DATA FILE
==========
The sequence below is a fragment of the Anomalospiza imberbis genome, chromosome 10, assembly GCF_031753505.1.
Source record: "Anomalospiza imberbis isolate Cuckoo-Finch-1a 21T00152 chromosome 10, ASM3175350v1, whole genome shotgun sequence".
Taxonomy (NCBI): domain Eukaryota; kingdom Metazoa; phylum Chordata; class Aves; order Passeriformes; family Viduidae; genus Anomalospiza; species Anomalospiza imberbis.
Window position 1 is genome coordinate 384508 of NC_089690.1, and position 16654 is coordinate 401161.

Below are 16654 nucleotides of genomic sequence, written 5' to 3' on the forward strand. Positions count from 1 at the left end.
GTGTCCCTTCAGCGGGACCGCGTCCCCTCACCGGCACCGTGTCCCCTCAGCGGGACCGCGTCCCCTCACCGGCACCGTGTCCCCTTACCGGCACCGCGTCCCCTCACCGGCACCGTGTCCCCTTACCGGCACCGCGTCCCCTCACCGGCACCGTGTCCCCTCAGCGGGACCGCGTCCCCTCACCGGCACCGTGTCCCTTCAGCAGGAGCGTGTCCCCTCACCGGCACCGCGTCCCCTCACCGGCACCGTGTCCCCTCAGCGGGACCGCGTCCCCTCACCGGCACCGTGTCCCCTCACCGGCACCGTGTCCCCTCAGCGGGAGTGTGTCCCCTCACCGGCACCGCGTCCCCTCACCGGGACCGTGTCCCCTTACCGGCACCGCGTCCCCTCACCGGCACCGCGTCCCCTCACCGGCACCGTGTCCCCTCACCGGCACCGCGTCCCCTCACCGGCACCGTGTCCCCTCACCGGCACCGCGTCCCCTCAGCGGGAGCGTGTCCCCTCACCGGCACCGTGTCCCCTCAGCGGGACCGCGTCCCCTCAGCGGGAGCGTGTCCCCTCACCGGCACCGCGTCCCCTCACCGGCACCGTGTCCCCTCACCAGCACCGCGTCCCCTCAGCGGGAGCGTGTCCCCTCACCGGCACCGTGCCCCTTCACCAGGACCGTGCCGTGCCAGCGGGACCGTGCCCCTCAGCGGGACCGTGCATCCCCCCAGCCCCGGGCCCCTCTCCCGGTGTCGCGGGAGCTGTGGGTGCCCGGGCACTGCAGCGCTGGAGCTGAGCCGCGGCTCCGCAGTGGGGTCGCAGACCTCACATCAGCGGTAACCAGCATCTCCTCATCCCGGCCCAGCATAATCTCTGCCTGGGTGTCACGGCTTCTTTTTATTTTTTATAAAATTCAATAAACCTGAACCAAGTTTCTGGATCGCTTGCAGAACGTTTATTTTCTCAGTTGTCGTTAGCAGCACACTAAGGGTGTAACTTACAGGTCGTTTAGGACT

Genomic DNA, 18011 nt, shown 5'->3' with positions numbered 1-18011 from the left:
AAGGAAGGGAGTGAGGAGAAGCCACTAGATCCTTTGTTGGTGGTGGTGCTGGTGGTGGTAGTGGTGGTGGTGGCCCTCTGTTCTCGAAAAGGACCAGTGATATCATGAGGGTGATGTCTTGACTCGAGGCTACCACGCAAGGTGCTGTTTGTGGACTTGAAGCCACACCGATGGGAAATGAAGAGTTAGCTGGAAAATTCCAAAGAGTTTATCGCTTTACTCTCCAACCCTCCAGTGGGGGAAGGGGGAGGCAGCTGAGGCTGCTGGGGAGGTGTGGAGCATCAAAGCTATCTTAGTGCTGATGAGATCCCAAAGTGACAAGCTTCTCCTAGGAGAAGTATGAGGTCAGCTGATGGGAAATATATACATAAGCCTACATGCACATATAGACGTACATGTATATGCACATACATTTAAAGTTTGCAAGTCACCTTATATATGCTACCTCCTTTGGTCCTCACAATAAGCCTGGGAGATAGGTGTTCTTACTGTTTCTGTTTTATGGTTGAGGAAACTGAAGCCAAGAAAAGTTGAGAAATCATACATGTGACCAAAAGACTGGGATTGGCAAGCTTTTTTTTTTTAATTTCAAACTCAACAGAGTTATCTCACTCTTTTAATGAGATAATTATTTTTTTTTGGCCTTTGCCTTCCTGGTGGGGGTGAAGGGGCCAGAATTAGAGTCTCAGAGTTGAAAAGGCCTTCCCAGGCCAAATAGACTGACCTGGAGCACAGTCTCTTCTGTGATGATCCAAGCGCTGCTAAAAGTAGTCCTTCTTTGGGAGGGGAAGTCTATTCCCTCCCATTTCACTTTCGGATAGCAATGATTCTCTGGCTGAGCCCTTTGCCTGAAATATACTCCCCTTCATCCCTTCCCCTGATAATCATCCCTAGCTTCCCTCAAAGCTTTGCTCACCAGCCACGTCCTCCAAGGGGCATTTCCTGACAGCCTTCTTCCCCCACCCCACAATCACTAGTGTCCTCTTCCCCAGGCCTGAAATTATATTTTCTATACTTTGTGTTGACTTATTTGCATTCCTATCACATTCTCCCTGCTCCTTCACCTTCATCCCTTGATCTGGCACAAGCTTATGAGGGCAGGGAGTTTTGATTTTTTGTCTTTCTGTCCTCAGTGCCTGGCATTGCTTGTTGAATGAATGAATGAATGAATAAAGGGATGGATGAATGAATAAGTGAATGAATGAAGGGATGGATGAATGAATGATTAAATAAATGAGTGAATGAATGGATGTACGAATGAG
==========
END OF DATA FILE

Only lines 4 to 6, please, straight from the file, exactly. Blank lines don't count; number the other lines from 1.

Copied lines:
Window position 1 is genome coordinate 384508 of NC_089690.1, and position 16654 is coordinate 401161.

Below are 16654 nucleotides of genomic sequence, written 5' to 3' on the forward strand. Positions count from 1 at the left end.
GTGTCCCTTCAGCGGGACCGCGTCCCCTCACCGGCACCGTGTCCCCTCAGCGGGACCGCGTCCCCTCACCGGCACCGTGTCCCCTTACCGGCACCGCGTCCCCTCACCGGCACCGTGTCCCCTTACCGGCACCGCGTCCCCTCACCGGCACCGTGTCCCCTCAGCGGGACCGCGTCCCCTCACCGGCACCGTGTCCCTTCAGCAGGAGCGTGTCCCCTCACCGGCACCGCGTCCCCTCACCGGCACCGTGTCCCCTCAGCGGGACCGCGTCCCCTCACCGGCACCGTGTCCCCTCACCGGCACCGTGTCCCCTCAGCGGGAGTGTGTCCCCTCACCGGCACCGCGTCCCCTCACCGGGACCGTGTCCCCTTACCGGCACCGCGTCCCCTCACCGGCACCGCGTCCCCTCACCGGCACCGTGTCCCCTCACCGGCACCGCGTCCCCTCACCGGCACCGTGTCCCCTCACCGGCACCGCGTCCCCTCAGCGGGAGCGTGTCCCCTCACCGGCACCGTGTCCCCTCAGCGGGACCGCGTCCCCTCAGCGGGAGCGTGTCCCCTCACCGGCACCGCGTCCCCTCACCGGCACCGTGTCCCCTCACCAGCACCGCGTCCCCTCAGCGGGAGCGTGTCCCCTCACCGGCACCGTGCCCCTTCACCAGGACCGTGCCGTGCCAGCGGGACCGTGCCCCTCAGCGGGACCGTGCATCCCCCCAGCCCCGGGCCCCTCTCCCGGTGTCGCGGGAGCTGTGGGTGCCCGGGCACTGCAGCGCTGGAGCTGAGCCGCGGCTCCGCAGTGGGGTCGCAGACCTCACATCAGCGGTAACCAGCATCTCCTCATCCCGGCCCAGCATAATCTCTGCCTGGGTGTCACGGCTTCTTTTTATTTTTTATAAAATTCAATAAACCTGAACCAAGTTTCTGGATCGCTTGCAGAACGTTTATTTTCTCAGTTGTCGTTAGCAGCACACTAAGGGTGTAACTTACAGGTCGTTTAGGACT